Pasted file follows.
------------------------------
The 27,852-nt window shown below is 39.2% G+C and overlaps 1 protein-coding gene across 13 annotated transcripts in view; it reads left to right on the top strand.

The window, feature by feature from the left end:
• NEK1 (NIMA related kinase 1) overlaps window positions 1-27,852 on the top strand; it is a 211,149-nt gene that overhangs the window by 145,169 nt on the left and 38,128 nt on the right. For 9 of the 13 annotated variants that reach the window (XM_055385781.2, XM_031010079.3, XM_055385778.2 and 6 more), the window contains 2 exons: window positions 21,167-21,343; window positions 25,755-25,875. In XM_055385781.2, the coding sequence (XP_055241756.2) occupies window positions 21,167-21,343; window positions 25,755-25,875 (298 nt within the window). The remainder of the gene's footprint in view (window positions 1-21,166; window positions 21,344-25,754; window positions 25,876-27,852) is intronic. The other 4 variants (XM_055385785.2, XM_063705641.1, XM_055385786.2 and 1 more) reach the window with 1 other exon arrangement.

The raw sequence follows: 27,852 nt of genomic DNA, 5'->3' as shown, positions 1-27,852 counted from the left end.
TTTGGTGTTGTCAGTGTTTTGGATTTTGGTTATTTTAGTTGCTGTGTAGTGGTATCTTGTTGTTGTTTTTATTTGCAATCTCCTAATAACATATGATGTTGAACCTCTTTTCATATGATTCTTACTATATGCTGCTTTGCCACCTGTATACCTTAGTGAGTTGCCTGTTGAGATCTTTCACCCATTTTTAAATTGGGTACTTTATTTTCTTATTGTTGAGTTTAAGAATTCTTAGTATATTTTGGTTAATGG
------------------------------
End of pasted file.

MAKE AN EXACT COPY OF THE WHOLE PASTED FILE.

The 27,852-nt window shown below is 39.2% G+C and overlaps 1 protein-coding gene across 13 annotated transcripts in view; it reads left to right on the top strand.

The window, feature by feature from the left end:
• NEK1 (NIMA related kinase 1) overlaps window positions 1-27,852 on the top strand; it is a 211,149-nt gene that overhangs the window by 145,169 nt on the left and 38,128 nt on the right. For 9 of the 13 annotated variants that reach the window (XM_055385781.2, XM_031010079.3, XM_055385778.2 and 6 more), the window contains 2 exons: window positions 21,167-21,343; window positions 25,755-25,875. In XM_055385781.2, the coding sequence (XP_055241756.2) occupies window positions 21,167-21,343; window positions 25,755-25,875 (298 nt within the window). The remainder of the gene's footprint in view (window positions 1-21,166; window positions 21,344-25,754; window positions 25,876-27,852) is intronic. The other 4 variants (XM_055385785.2, XM_063705641.1, XM_055385786.2 and 1 more) reach the window with 1 other exon arrangement.

The raw sequence follows: 27,852 nt of genomic DNA, 5'->3' as shown, positions 1-27,852 counted from the left end.
TTTGGTGTTGTCAGTGTTTTGGATTTTGGTTATTTTAGTTGCTGTGTAGTGGTATCTTGTTGTTGTTTTTATTTGCAATCTCCTAATAACATATGATGTTGAACCTCTTTTCATATGATTCTTACTATATGCTGCTTTGCCACCTGTATACCTTAGTGAGTTGCCTGTTGAGATCTTTCACCCATTTTTAAATTGGGTACTTTATTTTCTTATTGTTGAGTTTAAGAATTCTTAGTATATTTTGGTTAATGG